The attempt to solve the moral difficulties of has never been given up entirely, though quite recently two distinguished critics have taken "the moralists" to task, and have appeared to think that the chief excellence of the drama is in its "moral enigma." Professor (Sir) Walter Raleigh has made a vigorous attack, and says that "The moralists have been eager to lay the blame of these events on Othello, or Desdemona, or both; but the whole meaning of the play would vanish if they were successful." Professor Bradley, in a somewhat similar strain, rejects all the more obvious interpretations of the play, because, as he says, they "reduce Shakespeare to common-place." Both alike refuse to give credence to any view that does not make Shakespeare subtle and far-fetched and mystical. They seem ready to reject alike what is common-place and common-sense.
His chief argument against it, however, is that it is not like Shakespeare, adding that "To me it appears hopelessly un-Shakespearean." Ever since Schlegel's time, however, this has been the generally accepted interpretation of the play, though of course there has been disagreement about details. But this recent imaginative criticism has given us a new Othello, a new Hamlet, and verily a new Shakespeare; and instead of the vision and the faculty divine of the great dramatist we have the fancies of the critics. This criticism has succeeded in little, however, but in convincing itself that Shakespeare is mystical and modern, that he wrote with a very vague notion of what he was doing, and that frequently in his haphazard manner he misnamed his plays. It is now time for criticism to reach the conviction that Shakespeare wrote with a very clear notion of what he was aiming at, and not by mere intuition or chance. Only if we take this attitude is it possible at this day to discern the true thought and intent of his dramas.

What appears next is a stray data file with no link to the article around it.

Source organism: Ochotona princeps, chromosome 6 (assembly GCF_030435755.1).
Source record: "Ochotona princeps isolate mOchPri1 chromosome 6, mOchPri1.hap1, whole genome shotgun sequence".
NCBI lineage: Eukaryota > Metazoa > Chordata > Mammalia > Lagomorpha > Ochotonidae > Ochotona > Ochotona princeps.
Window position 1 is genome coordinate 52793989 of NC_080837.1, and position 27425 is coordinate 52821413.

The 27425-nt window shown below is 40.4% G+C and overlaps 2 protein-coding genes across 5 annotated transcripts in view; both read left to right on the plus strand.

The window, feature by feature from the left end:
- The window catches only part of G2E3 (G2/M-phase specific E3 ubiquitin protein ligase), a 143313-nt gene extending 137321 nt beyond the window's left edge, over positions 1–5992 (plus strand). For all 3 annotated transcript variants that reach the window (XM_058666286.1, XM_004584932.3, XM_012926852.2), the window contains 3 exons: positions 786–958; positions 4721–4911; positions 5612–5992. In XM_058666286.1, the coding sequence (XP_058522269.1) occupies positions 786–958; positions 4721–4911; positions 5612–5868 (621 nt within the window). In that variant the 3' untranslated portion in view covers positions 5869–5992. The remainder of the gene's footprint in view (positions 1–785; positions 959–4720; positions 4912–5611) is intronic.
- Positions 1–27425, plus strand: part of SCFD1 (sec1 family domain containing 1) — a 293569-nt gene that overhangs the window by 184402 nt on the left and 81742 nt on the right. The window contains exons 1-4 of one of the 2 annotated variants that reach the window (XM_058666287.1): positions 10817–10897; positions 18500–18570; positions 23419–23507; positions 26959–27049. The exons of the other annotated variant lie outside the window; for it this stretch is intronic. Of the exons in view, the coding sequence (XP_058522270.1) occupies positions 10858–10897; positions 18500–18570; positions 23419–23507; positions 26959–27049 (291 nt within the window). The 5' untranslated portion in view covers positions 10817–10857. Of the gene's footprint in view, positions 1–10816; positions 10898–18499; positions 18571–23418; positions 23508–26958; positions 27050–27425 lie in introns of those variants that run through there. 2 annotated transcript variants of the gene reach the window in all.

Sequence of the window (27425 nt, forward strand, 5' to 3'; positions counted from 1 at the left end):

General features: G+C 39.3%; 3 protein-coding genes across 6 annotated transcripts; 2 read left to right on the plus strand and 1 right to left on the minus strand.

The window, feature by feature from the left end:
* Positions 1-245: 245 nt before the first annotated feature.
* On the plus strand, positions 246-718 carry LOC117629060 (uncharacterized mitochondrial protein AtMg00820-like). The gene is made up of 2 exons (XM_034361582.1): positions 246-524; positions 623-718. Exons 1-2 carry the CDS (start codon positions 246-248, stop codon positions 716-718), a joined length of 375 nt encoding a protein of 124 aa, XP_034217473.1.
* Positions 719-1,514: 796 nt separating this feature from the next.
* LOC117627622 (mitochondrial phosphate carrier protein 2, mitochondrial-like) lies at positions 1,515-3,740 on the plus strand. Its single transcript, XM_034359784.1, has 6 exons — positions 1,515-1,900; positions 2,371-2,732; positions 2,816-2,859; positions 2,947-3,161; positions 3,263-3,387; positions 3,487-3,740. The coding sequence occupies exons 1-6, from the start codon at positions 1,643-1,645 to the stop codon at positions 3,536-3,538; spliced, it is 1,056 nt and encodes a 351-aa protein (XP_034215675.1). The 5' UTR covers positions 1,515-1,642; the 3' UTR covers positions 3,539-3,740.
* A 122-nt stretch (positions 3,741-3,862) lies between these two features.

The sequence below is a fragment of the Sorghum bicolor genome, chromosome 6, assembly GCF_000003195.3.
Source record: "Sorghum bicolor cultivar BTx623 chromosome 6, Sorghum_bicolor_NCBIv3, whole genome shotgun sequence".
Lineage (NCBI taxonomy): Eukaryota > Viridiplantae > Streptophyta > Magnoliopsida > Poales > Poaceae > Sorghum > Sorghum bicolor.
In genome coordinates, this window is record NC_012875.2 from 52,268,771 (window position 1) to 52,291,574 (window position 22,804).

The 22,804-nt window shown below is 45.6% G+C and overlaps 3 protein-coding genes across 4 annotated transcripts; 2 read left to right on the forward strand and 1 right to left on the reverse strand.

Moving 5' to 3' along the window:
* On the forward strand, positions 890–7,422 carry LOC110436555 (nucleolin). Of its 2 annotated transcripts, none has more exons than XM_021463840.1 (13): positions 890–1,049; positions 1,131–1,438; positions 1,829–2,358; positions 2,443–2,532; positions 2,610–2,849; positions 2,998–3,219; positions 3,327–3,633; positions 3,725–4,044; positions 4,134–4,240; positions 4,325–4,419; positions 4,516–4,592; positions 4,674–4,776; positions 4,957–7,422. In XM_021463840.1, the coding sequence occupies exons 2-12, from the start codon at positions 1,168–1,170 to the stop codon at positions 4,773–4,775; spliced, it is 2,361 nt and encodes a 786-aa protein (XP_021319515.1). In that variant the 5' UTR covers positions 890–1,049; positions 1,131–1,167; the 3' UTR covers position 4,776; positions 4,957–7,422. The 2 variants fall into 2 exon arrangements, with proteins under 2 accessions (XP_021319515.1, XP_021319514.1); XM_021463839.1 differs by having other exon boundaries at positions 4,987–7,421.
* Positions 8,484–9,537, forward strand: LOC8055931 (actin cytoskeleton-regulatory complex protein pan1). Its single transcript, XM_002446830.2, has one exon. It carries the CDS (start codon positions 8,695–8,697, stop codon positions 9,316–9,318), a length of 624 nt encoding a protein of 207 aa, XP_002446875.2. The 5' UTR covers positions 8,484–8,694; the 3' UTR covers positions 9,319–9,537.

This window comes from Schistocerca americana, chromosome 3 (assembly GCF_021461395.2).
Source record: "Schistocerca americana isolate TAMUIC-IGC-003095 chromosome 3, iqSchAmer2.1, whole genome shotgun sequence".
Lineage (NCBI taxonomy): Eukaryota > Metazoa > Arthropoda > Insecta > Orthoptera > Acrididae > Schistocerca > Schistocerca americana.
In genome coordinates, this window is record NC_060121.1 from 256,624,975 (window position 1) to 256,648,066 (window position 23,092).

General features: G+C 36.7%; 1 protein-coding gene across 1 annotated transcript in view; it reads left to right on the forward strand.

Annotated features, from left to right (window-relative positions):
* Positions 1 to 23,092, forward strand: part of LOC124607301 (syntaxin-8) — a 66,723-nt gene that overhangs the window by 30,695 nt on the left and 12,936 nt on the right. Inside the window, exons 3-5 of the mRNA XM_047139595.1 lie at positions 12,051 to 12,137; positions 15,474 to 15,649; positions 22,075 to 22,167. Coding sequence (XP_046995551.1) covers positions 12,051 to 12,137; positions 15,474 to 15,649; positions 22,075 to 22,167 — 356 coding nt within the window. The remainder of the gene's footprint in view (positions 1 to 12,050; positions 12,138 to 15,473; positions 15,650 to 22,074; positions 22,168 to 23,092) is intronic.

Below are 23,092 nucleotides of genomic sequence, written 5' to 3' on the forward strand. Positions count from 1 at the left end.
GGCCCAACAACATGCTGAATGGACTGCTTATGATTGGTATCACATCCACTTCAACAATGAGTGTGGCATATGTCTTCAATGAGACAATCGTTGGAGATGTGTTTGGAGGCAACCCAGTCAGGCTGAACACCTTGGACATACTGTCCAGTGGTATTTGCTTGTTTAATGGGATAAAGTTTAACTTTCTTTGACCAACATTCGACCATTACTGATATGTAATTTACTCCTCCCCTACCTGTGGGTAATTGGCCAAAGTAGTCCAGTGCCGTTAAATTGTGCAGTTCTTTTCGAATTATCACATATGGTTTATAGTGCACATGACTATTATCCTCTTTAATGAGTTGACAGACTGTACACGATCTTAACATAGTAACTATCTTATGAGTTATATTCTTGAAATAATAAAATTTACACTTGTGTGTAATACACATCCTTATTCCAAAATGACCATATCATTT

Othello critical essay questions
Higher English Othello 3x critical essays:
The first is approx. 1100 words and focuses on the way in which Othello's character is developed throughout the play.
The second is around 1000 words and discusses the significance of Act V, scene II of Othello.
Essay three is around 1000 words and explores the deterioration of relationships within the Othello.
1 page of essay questions on Othello
Essay four is on the Shakespeare play Julius Caesar. Approx. 1000 words. The essay explores the theme of revenge.
Essays five-eight are on Shakespeare's play 'Romeo and Juliet'. The essays are approx. 1000 words.
The fifth essay explores the way in which the play portrays the values of its society.
The sixth essay discusses the way in which Tybalt's death scene may be interpreted as a key scene in the play.
The seventh essay looks at the key theme of love versus hate.
The eighth focuses on how the key theme of romantic love is conveyed.
There is also a discussion questions document included (which may be used as part of a whole class activity or as a homework sheet) and a list of key quotes (which may be useful as a student hand-out).
Higher English Macbeth sample critical essays based on SQA exam questions:
9) essay on Macbeth's character flaws (approx. 1100 words)
10) essay on a central character's changing attitude (approx. 1100 words)
11) essay on the way in which a dominant mood is created (approx. 1000 words)
12) essay exploring manipulation (approx. 850 words)
13) essay in which a power struggle is central to the action (approx. 800 words)
These could be used as examples when helping students prepare for writing critical essays under exam conditions.